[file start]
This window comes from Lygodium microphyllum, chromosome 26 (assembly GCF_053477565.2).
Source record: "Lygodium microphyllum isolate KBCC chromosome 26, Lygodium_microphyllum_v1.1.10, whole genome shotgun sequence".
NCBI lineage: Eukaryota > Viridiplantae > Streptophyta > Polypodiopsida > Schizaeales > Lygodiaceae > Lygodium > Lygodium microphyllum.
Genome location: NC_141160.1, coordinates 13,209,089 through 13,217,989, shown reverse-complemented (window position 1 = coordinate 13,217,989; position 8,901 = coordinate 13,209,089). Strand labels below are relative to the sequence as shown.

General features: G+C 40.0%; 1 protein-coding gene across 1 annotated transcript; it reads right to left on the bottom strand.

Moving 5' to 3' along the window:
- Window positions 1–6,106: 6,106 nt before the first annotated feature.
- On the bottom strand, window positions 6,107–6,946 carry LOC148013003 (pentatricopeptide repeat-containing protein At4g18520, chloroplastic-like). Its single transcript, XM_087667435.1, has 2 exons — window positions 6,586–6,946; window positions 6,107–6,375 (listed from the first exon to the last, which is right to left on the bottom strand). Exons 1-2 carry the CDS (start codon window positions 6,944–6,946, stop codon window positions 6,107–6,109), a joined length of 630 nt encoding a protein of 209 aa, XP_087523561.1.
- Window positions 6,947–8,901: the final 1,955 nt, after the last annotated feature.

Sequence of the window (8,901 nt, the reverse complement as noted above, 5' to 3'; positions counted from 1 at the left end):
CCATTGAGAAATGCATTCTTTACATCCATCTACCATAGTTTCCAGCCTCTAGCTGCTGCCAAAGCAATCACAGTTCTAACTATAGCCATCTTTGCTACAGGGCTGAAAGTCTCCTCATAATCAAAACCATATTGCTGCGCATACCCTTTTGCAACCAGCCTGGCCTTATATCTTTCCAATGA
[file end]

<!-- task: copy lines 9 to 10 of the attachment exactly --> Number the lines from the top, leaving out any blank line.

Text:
- Window positions 6,947–8,901: the final 1,955 nt, after the last annotated feature.

Sequence of the window (8,901 nt, the reverse complement as noted above, 5' to 3'; positions counted from 1 at the left end):